Bernie Marolia, Sector Director of Enterprise, SSE Enterprise Telecoms, comments on the need for first-class networks to cater for the sudden increased digital consumption rates.
COVID-19 has impacted our professional lives more so than any event in recent memory. A by-product of this is that we are now spending more time than ever before at home, consuming an increasing amount of online and TV content. The current circumstances might seem like an opportunity for media companies – ranging from broadcasters, to digital delivery, to gaming and podcast companies – but unless they have the right networks in place to adapt quickly, they will be unable to cater for the increased user demands.
The impact of increased consumption
With the UK lockdown enforced on the 23rd March, and restrictions still in place today, people have had to adapt to a new digital reality. Nearly all aspects of our lives, from working, to grocery shopping and social activities, are now performed online. Entertainment is no different.
Audiences in virtually every household now consume more media and are on the lookout for new, engaging and tailored entertainment. In fact, on-demand video providers have experienced a surge in subscriptions since the lockdown began. But the sudden and continuously high levels of consumption of online content can cause multi-faceted implications for the media.
Already voluminous, the amount of data media companies deal with now is ever-expanding, with high-quality content being streamed on multiple devices simultaneously. Indeed, government concerns around the immense pressure streaming usage puts on networks is growing. A good example of this is the European Union authorities who have had to request entertainment giants including Netflix and Amazon Prime to reduce streaming quality in Europe, as their high-definition content could lead to severe connectivity issues.
Another pressing issue for media providers is changing user behaviour. We know that people are sophisticated consumers of media across devices. For media companies this means high bandwidth requirements that may change quickly in line with connectivity solutions that can cater to nation-wide audiences. Furthermore, staying at home is synonymous with a vast increase in media consumption with more people willing to subscribe and pay for services with viewers expecting a first-rate experience from the media companies they use.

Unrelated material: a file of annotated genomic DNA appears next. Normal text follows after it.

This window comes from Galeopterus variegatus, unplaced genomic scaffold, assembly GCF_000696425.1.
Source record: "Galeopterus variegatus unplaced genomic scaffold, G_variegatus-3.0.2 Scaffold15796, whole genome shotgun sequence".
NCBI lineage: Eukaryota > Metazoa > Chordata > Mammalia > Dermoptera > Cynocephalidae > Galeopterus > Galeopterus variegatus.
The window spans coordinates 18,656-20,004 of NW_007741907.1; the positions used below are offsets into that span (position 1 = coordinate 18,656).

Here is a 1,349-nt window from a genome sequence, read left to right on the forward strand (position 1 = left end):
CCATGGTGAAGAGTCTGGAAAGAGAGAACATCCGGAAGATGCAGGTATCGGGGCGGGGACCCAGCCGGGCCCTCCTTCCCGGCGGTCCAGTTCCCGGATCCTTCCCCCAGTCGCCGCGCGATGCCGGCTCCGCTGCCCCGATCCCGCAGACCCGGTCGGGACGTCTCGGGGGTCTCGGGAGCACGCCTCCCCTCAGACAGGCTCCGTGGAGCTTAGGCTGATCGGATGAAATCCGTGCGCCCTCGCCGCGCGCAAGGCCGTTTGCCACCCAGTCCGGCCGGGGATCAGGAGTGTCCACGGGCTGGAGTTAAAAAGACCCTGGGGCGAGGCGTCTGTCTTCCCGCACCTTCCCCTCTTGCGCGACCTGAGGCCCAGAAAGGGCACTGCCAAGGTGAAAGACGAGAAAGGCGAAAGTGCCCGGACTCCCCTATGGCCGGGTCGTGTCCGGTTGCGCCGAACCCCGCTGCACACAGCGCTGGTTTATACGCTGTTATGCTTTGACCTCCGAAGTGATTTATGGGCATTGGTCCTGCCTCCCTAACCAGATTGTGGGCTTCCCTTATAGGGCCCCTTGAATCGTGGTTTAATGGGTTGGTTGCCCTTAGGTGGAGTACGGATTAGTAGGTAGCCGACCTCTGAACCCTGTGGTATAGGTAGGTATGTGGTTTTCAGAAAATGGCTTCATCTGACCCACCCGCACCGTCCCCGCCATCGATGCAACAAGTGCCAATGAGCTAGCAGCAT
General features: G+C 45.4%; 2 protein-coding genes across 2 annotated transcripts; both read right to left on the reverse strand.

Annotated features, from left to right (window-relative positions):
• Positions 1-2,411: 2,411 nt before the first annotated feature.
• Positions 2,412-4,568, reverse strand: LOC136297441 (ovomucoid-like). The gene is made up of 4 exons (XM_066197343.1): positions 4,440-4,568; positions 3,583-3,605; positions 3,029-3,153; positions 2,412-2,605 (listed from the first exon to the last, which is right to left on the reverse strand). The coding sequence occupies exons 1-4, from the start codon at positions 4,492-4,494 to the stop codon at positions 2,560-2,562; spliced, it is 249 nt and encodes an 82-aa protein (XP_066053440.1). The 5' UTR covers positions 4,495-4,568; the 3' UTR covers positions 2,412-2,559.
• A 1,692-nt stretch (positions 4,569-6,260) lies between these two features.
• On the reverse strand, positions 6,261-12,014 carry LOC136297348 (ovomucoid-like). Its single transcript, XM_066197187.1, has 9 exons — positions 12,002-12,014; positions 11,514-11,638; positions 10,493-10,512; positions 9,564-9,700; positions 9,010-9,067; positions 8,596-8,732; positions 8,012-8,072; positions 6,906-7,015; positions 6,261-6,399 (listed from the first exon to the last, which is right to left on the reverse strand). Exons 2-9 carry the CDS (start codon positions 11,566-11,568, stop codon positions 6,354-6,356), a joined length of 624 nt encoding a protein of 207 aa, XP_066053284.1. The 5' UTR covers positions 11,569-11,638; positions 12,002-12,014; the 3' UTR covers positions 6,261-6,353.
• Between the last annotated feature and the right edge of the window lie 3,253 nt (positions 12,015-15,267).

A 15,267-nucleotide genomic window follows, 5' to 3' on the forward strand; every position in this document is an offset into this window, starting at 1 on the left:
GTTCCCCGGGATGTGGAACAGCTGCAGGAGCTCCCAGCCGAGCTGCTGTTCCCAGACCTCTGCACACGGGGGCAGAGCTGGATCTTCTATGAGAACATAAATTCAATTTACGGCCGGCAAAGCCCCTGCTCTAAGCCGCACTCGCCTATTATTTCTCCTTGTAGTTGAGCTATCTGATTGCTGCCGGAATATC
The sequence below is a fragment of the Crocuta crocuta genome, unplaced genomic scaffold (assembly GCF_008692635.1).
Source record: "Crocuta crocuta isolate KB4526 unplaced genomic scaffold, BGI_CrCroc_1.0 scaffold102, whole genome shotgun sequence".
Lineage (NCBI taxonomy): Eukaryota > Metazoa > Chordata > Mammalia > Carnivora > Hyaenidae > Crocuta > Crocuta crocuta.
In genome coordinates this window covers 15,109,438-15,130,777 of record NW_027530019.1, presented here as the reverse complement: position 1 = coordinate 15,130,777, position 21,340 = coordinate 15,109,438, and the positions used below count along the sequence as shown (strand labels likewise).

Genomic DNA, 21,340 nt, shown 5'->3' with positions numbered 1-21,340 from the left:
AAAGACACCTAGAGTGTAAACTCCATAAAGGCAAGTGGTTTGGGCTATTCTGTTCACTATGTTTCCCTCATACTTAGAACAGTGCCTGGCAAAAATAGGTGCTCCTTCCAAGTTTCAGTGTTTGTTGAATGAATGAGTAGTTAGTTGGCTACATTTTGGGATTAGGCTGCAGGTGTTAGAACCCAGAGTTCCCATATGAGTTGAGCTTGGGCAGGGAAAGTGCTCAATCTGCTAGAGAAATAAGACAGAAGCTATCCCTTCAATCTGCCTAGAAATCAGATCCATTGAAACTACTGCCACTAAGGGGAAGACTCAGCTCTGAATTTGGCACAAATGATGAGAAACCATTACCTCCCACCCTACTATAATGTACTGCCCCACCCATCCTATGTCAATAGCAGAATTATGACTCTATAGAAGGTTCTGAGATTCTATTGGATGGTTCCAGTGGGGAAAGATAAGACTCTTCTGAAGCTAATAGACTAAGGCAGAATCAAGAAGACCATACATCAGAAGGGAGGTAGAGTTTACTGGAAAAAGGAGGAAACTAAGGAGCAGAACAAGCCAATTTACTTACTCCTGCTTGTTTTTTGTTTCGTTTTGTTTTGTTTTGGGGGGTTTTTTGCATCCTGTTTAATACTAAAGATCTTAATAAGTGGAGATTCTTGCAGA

Bearing in mind these challenges, ensuring greater capacity and reliability of the services media companies offer is vital.
Outperforming the future
Current issues media organisations are facing can be boiled down to how robust, future-ready and reliable their connectivity solutions are. Networks need to be able to support high-volume applications immediately – from high-quality video streaming and HD mobile gaming to virtual learning. For instance, streaming quality depends heavily on low latency capabilities, particularly as the era of 4k and even 8k gaming sets in. A high-capacity network is vital for media organisations that have to flex to cope with significant data and device demands.
For IT leaders within the media industry, this all comes down to reliable infrastructure. If they have the underlying connectivity in place, they will be able to support increasing user demand. Without that, it’s almost inevitable that they, and their organisations, will struggle with the increased engagement.
Developments such as SD-WAN can support IT teams, helping them to spot opportunities to enhance speed and flexibility. However, it is the swift adoption of 5G that promises to bring a massive change to media companies as well as their customers. Although still in its infancy, where it is operational, 5G is indicative of what the future will look like in terms of real-time, high-capacity connectivity. 5G will see connectivity challenges like video buffering and unstable internet connections become a distant memory. Furthermore, high-speed pervasive networks will make it possible to apply more advanced and future technologies to traditional media experience such as augmented and virtual reality.
The media industry’s need for fast and dependable connectivity means that there’s a gap for telecoms to bridge. It’s a great opportunity to grow and support the media, whether it’s by developing new networks or by utilising already existing infrastructure. And if leaders can procure fibre connectivity that’s of sufficient calibre, they’ll be able to do all their organisation asks of them today. What’s more, they’ll be able to provide the bedrock for further innovation and development that will ensure they thrive in the future.
Media is inherently fast-paced and forward-thinking. The current crisis has shed light on how essential dependable networks are in delivering best-in-class user experience for digital audiences.
Media has always been inextricably linked to technological development, from the earliest written tablets to the first phonograph to the successive eras of radio, cinema, television, on demand streaming and podcasts. It therefore makes sense that media will be one of the key industries to be influenced by the rise of next-generation connectivity.